Alternatively, you can negotiate a certain increase of the GSA price every year. The average amount is about 2-2.5% every year. Note that you are still required to provide the best deal to GSA, so increasing your GSA rates will automatically require you to annually increase your commercial rates as well.

To what extent can you raise GSA contract pricing?

Sure enough, as one might suppose, you cannot raise prices any time you want. The government allows you to raise pricing up to 3 times per year, but no more than total of 4% increase annually. Previously, the amount was 10% per year, but than the maximum cap was set to 4%. Nothing extraordinary, but still better than nothing at all.

How to raise GSA pricing if you sell products

The contractor can change product pricing (or, more precisely – send a request to pricing change) under the following conditions:

  1. The price list that was used as a base for contract pricing was changed (i.e. prices have raised up)
  2. The contractor must hold a contract for at least 12 months before the first request to modify GSA pricing.
  3. The proposal to pricing change must be submitted before the last 60 days of the contract period and no sooner than 30 days after the last such submission.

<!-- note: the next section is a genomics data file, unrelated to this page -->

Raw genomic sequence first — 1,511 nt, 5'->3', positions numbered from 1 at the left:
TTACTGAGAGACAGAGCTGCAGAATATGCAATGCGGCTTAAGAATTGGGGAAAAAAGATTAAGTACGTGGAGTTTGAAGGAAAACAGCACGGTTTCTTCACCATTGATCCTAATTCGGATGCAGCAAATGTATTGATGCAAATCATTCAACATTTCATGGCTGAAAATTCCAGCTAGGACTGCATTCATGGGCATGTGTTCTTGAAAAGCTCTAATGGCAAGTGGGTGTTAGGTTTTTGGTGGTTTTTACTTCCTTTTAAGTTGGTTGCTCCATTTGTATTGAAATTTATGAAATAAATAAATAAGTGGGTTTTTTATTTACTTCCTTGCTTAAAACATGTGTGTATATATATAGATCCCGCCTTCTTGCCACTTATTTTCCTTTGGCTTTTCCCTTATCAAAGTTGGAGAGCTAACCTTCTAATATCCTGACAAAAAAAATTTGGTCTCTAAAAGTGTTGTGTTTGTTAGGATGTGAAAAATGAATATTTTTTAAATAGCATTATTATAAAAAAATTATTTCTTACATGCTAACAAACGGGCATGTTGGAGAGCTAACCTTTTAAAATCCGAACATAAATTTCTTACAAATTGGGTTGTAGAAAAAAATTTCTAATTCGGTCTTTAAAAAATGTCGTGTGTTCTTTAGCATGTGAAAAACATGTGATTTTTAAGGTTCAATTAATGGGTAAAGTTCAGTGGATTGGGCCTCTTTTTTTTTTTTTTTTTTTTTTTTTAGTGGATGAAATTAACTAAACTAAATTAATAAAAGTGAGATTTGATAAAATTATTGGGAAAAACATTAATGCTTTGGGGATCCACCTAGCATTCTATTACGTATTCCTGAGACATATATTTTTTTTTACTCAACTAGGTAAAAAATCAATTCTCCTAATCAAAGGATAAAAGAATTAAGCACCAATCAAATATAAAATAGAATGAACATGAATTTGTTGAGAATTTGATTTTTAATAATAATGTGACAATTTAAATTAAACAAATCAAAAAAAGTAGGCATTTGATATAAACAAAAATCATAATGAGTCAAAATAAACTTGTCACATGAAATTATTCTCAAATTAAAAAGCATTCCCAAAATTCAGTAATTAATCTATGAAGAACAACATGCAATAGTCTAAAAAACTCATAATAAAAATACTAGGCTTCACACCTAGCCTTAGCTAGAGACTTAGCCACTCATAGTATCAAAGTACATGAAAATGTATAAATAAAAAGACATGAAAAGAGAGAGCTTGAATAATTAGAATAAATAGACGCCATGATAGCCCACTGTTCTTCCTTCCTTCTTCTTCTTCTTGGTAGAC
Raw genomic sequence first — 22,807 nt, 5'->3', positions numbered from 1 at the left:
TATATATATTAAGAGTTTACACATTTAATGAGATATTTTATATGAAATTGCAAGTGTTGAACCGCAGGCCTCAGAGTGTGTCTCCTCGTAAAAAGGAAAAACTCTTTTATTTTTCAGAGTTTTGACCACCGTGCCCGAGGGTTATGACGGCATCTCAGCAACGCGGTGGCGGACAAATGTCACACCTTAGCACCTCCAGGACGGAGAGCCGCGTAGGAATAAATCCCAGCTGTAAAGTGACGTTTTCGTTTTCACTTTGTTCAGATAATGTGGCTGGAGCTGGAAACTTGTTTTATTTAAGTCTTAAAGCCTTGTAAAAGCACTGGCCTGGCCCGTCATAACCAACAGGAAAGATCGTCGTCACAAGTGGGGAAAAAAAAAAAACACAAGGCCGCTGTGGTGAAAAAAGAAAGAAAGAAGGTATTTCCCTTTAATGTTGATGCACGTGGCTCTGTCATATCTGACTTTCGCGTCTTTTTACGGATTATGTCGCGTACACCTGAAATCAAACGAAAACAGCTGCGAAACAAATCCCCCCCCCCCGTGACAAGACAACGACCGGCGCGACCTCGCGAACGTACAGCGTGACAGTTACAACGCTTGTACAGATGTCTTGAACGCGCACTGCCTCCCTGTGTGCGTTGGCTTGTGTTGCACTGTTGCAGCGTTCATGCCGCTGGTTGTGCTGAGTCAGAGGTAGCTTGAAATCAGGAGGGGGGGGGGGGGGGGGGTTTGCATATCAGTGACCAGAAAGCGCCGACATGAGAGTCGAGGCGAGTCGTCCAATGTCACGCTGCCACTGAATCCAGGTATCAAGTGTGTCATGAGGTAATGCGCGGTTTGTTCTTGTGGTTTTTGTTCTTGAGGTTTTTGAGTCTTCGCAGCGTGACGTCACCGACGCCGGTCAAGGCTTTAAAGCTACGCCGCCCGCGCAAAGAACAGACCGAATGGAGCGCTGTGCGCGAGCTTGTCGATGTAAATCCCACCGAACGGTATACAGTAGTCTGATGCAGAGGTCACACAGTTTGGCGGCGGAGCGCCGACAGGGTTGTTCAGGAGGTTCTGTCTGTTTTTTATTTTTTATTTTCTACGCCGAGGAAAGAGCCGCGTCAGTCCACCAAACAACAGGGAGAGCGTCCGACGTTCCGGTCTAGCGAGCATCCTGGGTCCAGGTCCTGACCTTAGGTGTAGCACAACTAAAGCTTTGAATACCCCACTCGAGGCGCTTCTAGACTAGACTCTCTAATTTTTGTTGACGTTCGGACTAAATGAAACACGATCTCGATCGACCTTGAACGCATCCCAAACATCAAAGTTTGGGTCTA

If you sell products to GSA and want some free GSA proposal template, please contact Price Reporter. We would be glad to help you.

How to raise GSA pricing if you sell services

For service vendors, the procedure is nearly the same with the exception that their contracts are typically governed by the clause I-FSS-696. The clause states that all economic price adjustments are negotiated prior to the signing of the contracts. The contractor should select the proposed EPA mechanism: either EPA based on fixed escalation rates, or EPA based on the predefined market indicator such as a public survey or a public index.

The conditions are:

  1. You can submit no more than 3 GSA price increases during each year of the contract period. After the third one, all the subsequent requests will not be proceeded.